Netflix's subscriber growth is predicted to accelerate through 2025

After a slow first half in 2021, shareholders need to focus on the long term.

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This article was originally published on All figures quoted in US dollars unless otherwise stated.

Investor fears about Netflix's (NASDAQ: NFLX) future subscriber growth are very real. After a monster year in 2020, the company added just 5.5 million members in the first six months of this year. And the stock, a big outperformer over the last decade, is up only 4% in the past 12 months. 

But forecasts from MoffettNathanson, a research firm, indicate user growth is actually going to accelerate over the next five years. Netflix bulls, rejoice. It appears that the streaming entertainment pioneer's expansion days are far from over. 

A global opportunity 

Netflix is certainly dealing with a hangover after its performance in 2020. In the most recent quarter, the business lost 430,000 customers in the lucrative UCAN (U.S. and Canada) region, something that hasn't happened in two years. Concerns about saturation domestically, particularly with increased competition from the vast number of new services out there, mean future gains will probably come from overseas markets. 

Based on MoffettNathanson's projections, Netflix will add 30 million subscribers next year after it adds 20 million in 2021. And the growth will accelerate. Through 2025, Netflix could see its total membership count exceed 360 million, a huge surge from the 209 million it currently has.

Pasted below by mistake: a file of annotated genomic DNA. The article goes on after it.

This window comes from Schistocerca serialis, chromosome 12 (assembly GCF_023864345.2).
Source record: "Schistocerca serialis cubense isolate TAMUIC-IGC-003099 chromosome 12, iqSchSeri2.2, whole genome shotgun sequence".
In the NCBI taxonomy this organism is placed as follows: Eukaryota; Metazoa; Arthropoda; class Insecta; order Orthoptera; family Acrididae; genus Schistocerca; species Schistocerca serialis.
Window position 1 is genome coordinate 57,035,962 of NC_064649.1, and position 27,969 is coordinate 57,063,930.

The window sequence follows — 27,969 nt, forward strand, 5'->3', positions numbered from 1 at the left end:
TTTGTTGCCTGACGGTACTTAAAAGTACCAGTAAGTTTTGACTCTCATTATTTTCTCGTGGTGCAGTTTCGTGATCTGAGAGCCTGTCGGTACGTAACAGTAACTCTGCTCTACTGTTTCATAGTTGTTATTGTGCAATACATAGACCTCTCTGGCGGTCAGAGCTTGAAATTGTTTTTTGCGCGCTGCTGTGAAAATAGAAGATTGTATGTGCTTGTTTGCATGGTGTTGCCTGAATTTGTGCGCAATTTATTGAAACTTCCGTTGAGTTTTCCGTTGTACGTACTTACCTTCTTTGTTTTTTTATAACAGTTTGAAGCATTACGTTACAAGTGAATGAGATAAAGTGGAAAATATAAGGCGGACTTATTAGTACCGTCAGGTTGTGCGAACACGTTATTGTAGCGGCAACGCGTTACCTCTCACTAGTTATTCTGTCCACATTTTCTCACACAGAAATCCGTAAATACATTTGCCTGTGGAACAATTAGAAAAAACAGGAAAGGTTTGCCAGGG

Of the $7.3 billion in revenue Netflix generated in the second quarter, 55% was derived outside the U.S. and Canada, a figure that has been steadily rising over the years. Excluding UCAN, 2 million subscribers joined the service in the three-month period. And most of the future expansion for Netflix will come specifically from Asia (but not China, where the service isn't available). 

This is definitely not a surprise. Co-CEO Reed Hastings previously mentioned that India could produce 100 million customers over time. A country with nearly 1.4 billion people that could have 900 million internet users by 2025 is a massive opportunity. Netflix launched a low-cost mobile-only plan there in 2019 and will spend even more than the $400 million it spent in 2019 and 2020 to produce 40 local shows and movies over the coming year. 

Japan is also important for Netflix's ambitions in Asia. Media Partners Asia, a consultancy, believes that the country will become the largest revenue generator in the Asia-Pacific region for the company this year, surpassing Australia. Netflix's ability and willingness to produce high-quality, local-language content is propelling it in markets far from home. 

Investors worried about recent slowing membership growth need to consider the remarkable potential overseas. Not only is Netflix focusing on productions tailor-made to a specific geography, but some of its hits, like the Spanish series Money Heist, have universal appeal. Compelling stories transcend borders and language barriers, something Netflix is banking on as it looks toward the future. 

What's this mean for investors? 

Let's be clear: Wall Street firms often make forecasts that end up being wildly incorrect. What happens with Netflix's subscriber numbers is really just a guess. What does seem apparent with each passing quarter is that growth outside UCAN will be key to it becoming a truly global media business. 

I hope I've relieved some concerns about Netflix's prospects. As previously mentioned, the stock has been a dud since last summer. Shrewd investors could take this chance to dig deeper on it and consider buying shares. 

This article was originally published on All figures quoted in US dollars unless otherwise stated.

Neil Patel has no position in any of the stocks mentioned. The Motley Fool Australia's parent company Motley Fool Holdings Inc. owns shares of and has recommended Netflix. The Motley Fool Australia has recommended Netflix. The Motley Fool has a disclosure policy. This article contains general investment advice only (under AFSL 400691). Authorised by Bruce Jackson.

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